Classic and Contemporary Poetry
THE SILENT VICTORS; MAY 30, 1878, by JAMES WHITCOMB RILEY Poet's Biography
First Line: Deep, tender, firm and true, the nation's heart
Last Line: Let every sorrow rest.
Alternate Author Name(s): Johnson Of Boone, Benj. F.
Subject(s): Nations; Patriotism; Peace
Dying for victory, cheer on cheer
Thundered on his eager ear.
-- CHARLES L. HOLSTEIN.
Deep, tender, firm and true, the Nation's heart
Throbs for her gallant heroes passed away,
Who in grim Battle's drama played their part,
And slumber here to-day. --
Warm hearts that beat their lives out at the shrine
Of Freedom, while our country held its breath
As brave battalions wheeled themselves in line
And marched upon their death:
When Freedom's Flag, its natal wounds scarce healed,
Was torn from peaceful winds and flung again
To shudder in the storm of battle-field --
The elements of men, --
When every star that glittered was a mark
For Treason's ball, and every rippling bar
Of red and white was sullied with the dark
And purple stain of war:
When angry guns, like famished beasts of prey,
Were howling o'er their gory feast of lives,
And sending dismal echoes far away
To mothers, maids, and wives: --
The mother, kneeling in the empty night,
With pleading hands uplifted for the son
Who, even as she prayed, had fought the fight --
The victory had won:
The wife, with trembling hand that wrote to say
The babe was waiting for the sire's caress --
The letter meeting that upon the way, --
The babe was fatherless:
The maiden, with her lips, in fancy, pressed
Against the brow once dewy with her breath,
Now lying numb, unknown, and uncaressed
Save by the dews of death.
What meed of tribute can the poet pay
The Soldier, but to trail the ivy-vine
Of idle rhyme above his grave to-day
In epitaph design? --
Or wreathe with laurel-words the icy brows
That ache no longer with a dream of fame,
But, pillowed lowly in the narrow house,
Renowned beyond the name.
The dewy tear-drops of the night may fall,
And tender morning with her shining hand
May brush them from the grasses green and tall
That undulate the land. --
Yet song of Peace nor din of toil and thrift,
Nor chanted honors, with the flowers we heap,
Can yield us hope the Hero's head to lift
Out of its dreamless sleep:
The dear old Flag, whose faintest flutter flies
A stirring echo through each patriot breast,
Can never coax to life the folded eyes
That saw its wrongs redressed --
That watched it waver when the fight was hot,
And blazed with newer courage to its aid,
Regardless of the shower of shell and shot
Through which the charge was made; --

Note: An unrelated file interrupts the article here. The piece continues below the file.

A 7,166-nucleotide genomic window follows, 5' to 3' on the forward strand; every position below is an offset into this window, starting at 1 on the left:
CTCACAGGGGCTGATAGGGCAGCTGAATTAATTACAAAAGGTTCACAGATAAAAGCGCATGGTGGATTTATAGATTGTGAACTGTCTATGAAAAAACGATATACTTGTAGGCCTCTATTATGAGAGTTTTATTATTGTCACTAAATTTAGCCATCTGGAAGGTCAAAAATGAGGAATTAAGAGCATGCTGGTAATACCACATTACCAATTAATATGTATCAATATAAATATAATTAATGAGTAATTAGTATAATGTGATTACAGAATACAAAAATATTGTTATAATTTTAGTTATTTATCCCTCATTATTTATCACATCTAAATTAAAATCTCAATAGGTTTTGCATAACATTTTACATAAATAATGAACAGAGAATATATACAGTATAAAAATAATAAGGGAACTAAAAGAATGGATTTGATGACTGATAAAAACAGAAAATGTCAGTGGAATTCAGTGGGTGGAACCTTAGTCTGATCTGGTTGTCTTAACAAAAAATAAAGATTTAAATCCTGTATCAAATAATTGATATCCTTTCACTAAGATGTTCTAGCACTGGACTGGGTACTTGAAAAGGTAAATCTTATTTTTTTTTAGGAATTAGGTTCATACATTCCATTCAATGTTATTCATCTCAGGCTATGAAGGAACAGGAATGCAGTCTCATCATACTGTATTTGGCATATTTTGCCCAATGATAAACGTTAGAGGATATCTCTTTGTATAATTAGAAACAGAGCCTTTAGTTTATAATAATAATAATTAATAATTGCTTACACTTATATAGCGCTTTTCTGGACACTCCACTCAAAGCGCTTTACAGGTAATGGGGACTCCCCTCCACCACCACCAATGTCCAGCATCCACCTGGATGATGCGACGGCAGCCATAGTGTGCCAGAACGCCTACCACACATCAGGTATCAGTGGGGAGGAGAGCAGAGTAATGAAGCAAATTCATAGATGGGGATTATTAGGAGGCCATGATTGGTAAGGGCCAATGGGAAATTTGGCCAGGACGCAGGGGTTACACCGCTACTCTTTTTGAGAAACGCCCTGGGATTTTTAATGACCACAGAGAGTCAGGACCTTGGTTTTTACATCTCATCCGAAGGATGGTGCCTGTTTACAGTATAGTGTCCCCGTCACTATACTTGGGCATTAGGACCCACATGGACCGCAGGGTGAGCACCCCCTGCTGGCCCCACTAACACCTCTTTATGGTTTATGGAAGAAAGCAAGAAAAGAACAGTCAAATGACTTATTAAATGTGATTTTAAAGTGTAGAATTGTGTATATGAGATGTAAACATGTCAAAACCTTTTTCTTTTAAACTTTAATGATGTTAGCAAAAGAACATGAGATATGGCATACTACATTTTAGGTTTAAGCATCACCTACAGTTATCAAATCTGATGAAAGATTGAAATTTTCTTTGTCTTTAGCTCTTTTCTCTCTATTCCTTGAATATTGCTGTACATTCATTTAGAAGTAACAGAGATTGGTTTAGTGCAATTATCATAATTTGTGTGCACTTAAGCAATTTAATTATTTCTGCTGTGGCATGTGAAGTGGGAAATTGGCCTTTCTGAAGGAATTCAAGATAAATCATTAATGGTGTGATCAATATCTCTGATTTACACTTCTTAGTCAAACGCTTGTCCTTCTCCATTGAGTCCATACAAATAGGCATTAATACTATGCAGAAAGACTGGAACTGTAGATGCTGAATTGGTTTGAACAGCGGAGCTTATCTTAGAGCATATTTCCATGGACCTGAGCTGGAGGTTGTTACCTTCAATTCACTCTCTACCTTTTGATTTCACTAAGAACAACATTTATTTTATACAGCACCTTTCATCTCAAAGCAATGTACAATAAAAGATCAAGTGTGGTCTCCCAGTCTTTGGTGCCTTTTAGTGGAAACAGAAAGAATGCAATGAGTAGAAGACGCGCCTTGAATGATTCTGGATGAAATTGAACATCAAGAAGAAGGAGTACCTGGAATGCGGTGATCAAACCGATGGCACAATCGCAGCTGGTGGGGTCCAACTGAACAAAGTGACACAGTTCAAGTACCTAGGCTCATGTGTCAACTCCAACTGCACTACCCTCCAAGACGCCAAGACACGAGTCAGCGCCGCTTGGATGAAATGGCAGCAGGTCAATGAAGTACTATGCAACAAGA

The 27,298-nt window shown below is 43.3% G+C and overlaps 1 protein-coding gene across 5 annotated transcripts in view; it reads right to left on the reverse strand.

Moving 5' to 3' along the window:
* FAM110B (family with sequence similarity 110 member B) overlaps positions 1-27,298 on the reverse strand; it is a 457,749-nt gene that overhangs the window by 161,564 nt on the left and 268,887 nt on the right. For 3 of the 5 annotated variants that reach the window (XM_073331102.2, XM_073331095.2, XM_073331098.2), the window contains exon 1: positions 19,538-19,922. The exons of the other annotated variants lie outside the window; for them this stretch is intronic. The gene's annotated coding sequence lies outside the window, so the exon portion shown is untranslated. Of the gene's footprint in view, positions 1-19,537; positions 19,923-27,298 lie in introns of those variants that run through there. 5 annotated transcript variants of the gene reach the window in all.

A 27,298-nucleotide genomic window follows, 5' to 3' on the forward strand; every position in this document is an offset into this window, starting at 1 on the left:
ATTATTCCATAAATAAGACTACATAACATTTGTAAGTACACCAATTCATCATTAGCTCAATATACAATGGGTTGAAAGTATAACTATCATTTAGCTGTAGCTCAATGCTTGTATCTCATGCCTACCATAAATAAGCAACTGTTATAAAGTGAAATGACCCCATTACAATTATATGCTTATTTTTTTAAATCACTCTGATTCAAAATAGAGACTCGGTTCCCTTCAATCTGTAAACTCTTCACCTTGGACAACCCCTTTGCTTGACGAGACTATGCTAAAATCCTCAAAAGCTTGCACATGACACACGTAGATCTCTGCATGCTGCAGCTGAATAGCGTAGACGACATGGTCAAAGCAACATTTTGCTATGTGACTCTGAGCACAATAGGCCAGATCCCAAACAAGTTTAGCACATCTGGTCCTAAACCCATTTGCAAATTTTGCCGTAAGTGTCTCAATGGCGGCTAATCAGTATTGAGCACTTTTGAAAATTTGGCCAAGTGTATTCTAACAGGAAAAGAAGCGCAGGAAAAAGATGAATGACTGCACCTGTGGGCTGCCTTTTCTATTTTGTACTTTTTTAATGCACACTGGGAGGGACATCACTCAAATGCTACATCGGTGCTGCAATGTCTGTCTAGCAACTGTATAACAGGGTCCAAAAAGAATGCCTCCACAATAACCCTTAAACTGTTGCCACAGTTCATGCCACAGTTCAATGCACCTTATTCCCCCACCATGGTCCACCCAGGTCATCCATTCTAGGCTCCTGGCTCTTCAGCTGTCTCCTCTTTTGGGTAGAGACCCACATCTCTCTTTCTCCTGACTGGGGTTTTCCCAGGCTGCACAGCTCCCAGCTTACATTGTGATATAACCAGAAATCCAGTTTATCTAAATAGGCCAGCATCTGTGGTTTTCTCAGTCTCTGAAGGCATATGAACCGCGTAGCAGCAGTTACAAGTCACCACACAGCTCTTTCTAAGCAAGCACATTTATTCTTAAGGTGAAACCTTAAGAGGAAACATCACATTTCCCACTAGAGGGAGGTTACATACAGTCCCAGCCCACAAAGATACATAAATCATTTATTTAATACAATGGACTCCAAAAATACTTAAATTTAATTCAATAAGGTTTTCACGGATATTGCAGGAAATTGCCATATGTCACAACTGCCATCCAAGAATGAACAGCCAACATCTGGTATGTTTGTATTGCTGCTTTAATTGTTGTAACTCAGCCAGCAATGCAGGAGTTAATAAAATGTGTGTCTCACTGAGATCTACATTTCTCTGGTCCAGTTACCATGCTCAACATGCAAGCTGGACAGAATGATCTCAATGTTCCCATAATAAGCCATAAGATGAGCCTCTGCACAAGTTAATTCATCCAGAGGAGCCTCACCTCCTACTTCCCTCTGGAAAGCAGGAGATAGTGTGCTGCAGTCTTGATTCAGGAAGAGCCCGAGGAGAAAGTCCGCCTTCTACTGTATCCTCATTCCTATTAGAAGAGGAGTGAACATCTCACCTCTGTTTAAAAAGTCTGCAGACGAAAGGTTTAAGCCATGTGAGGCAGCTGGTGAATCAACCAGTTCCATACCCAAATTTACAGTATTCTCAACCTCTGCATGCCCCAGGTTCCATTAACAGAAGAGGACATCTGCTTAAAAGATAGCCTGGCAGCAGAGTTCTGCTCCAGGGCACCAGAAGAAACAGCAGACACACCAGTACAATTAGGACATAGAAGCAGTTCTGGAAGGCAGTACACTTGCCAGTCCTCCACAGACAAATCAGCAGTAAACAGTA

And when, at last, they saw it plume its wings,
Like some proud bird in stormy element,
And soar untrammeled on its wanderings,
They closed in death, content.
O Mother, you who miss the smiling face
Of that dear boy who vanished from your sight,
And left you weeping o'er the vacant place
He used to fill at night, --
Who left you dazed, bewildered, on a day
That echoed wild huzzas, and roar of guns
That drowned the farewell words you tried to say
To incoherent ones; --
Be glad and proud you had the life to give --
Be comforted through all the years to come, --
Your country has a longer life to live,
Your son a better home.
O Widow, weeping o'er the orphaned child,
Who only lifts his questioning eyes to send
A keener pang to grief unreconciled, --
Teach him to comprehend
He had a father brave enough to stand
Before the fire of Treason's blazing gun,
That, dying, he might will the rich old land
Of Freedom to his son.
And, Maiden, living on through lonely years
In fealty to love's enduring ties, --
With strong faith gleaming through the tender tears
That gather in your eyes,
Look up! and own, in gratefulness of prayer,
Submission to the will of Heaven's High Host: --
I see your Angel-soldier pacing there,
Expectant at his post. --
I see the rank and file of armies vast,
That muster under one supreme control;
I hear the trumpet sound the signal-blast --
The calling of the roll --
The grand divisions falling into line
And forming, under voice of One alone
Who gives command, and joins with tongue divine
The hymn that shakes the Throne.
And thus, in tribute to the forms that rest
In their last camping-ground, we strew the bloom
And fragrance of the flowers they loved the best,
In silence o'er the tomb.
With reverent hands we twine the Hero's wreath
And clasp it tenderly on stake or stone
That stands the sentinel for each beneath
Whose glory is our own.
While in the violet that greets the sun,
We see the azure eye of some lost boy;
And in the rose the ruddy cheek of one
We kissed in childish joy, --
Recalling, haply, when he marched away,
He laughed his loudest though his eyes were wet. --
The kiss he gave his mother's brow that day
Is there and burning yet:
And through the storm of grief around her tossed,
One ray of saddest comfort she may see, --
Four hundred thousand sons like hers were lost
To weeping Liberty.
. . . . . . . .
But draw aside the drapery of gloom,
And let the sunshine chase the clouds away
And gild with brighter glory every tomb
We decorate to-day:
And in the holy silence reigning round,
While prayers of perfume bless the atmosphere,
Where loyal souls of love and faith are found,
Thank God that Peace is here!
And let each angry impulse that may start,
Be smothered out of every loyal breast;
And, rocked within the cradle of the heart,
Let every sorrow rest.
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